Anyway, we got the Rug Doctor home, filled it with Rug Doctor fluids, turned it on. There are as many warning stickers plastered all over Rug Doctor as you find on stepladders. One of them said, If The Clear Plastic Chamber Atop The Red Chamber Does Not Fill With Water, Call Blank Blank Blank, one of those 877 toll-free numbers, which tells me Rug Doctor is a Johnny come lately to the toll-free concept, since they weren't able to get an 800 number.
The Clear Plastic Chamber Atop The Red Chamber of our Rug Doctor was not filling with water.
I called the 877 number. Had to listen to information about how the answers to many Rug Doctor questions can be found on the Rug Doctor website, the entire URL of which, starting with 'http', was repeated twice (doesn't that make you hate the Internet?). Mary pulled up the website while I was on hold. No answers. Just a lot of Rug Doctor testimonials, the type we're supposed to read with one hand. I then got to listen to an overly-detailed description, four minutes long, an extremely long time with a phone pressed to your ear, a malfunctioning Rug Doctor in front of you, on how to fix a version of Rug Doctor we hadn't rented (a version in which the Clear Plastic Chamber Is Beneath the Red Chamber).
After finally talking to a human, who spent most of the conversation defending Rug Doctor's integrity, we got the thing to work. And I have to say, once that Clear Plastic Chamber did start Filling With Water, it did a damn fine job. Our white carpets look beautiful. I like walking across them, admiring how clean they are.
After the carpets, we repainted some walls, then invaded the garage. We have tall bookshelves out there, loaded with bat feeders, clunky old cell phones, cobwebby clay flower pots, tension rods for shower curtains, swinging slatted doors we removed from the entrance to the toilet alcove in our master bathroom (I never understood their purpose. The doors are the type you see in Westerns at the entrance to an old time saloon. The cowboy pushes the swinging doors open, clanks into the saloon, revolvers weighing down his hips. What is the connection between that and walking into a toilet alcove? Am I supposed to swagger as I push the swinging doors open? Who am I trying to impress? The roll of toilet paper?) We also, earlier today, another fine, cool autumn day, hairs on my forearms lifting, stapled Christmas lights above our garage door, and down the side of the house.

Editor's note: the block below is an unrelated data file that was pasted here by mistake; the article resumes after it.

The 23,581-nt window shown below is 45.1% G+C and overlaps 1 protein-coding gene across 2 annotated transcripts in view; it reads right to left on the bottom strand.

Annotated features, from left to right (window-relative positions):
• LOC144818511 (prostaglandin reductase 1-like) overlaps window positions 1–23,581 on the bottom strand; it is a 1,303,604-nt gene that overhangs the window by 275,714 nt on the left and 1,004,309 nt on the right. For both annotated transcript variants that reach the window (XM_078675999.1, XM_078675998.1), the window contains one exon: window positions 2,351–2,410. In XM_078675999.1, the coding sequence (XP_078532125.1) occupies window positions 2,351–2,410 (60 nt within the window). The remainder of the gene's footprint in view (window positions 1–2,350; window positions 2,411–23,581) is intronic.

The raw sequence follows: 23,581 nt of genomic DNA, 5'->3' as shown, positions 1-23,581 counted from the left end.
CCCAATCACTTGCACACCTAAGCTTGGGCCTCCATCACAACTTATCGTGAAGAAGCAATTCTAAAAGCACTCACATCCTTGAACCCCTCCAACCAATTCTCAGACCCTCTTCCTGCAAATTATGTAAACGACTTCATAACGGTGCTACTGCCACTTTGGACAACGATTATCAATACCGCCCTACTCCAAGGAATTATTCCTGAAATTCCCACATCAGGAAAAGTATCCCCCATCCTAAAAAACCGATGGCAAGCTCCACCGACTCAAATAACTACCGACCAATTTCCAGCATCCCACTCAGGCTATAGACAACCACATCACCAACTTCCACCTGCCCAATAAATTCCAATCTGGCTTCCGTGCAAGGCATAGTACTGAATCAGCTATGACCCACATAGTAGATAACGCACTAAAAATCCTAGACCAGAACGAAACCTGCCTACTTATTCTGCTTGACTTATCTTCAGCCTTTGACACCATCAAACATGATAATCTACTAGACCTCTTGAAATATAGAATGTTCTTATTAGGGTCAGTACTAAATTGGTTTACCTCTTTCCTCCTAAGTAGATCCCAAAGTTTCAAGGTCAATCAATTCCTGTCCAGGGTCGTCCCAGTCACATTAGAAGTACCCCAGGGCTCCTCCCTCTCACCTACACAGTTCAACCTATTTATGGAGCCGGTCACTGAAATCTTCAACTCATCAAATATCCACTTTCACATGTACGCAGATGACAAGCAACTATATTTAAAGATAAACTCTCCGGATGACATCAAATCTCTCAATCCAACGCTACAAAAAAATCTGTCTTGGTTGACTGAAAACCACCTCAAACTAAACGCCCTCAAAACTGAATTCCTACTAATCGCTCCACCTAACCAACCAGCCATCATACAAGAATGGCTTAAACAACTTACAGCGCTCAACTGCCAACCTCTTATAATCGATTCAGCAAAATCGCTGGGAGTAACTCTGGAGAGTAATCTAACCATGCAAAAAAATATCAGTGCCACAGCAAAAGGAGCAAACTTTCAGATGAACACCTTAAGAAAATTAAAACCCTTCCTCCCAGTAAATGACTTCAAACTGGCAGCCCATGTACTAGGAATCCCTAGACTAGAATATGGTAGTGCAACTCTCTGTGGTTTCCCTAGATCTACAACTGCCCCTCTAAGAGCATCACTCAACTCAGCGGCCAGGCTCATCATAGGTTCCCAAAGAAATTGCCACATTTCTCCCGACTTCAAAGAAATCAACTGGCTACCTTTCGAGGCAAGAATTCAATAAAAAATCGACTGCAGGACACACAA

Tomorrow, Sunday, November 24, is my fifty-second birthday. This might sound arrogant, I hope it doesn't, but I'm happy with the person I've become. It wasn't always that way. We'll have chicken and andouille sausage gumbo for dinner tomorrow, something we've eaten on each of my birthdays for the past ten or so years. It's one of our many traditions. I started the chicken stock this morning, cold water, chicken wings, onion, garlic, bay leave, black peppercorns, and can smell its wonderful aroma as I type these words.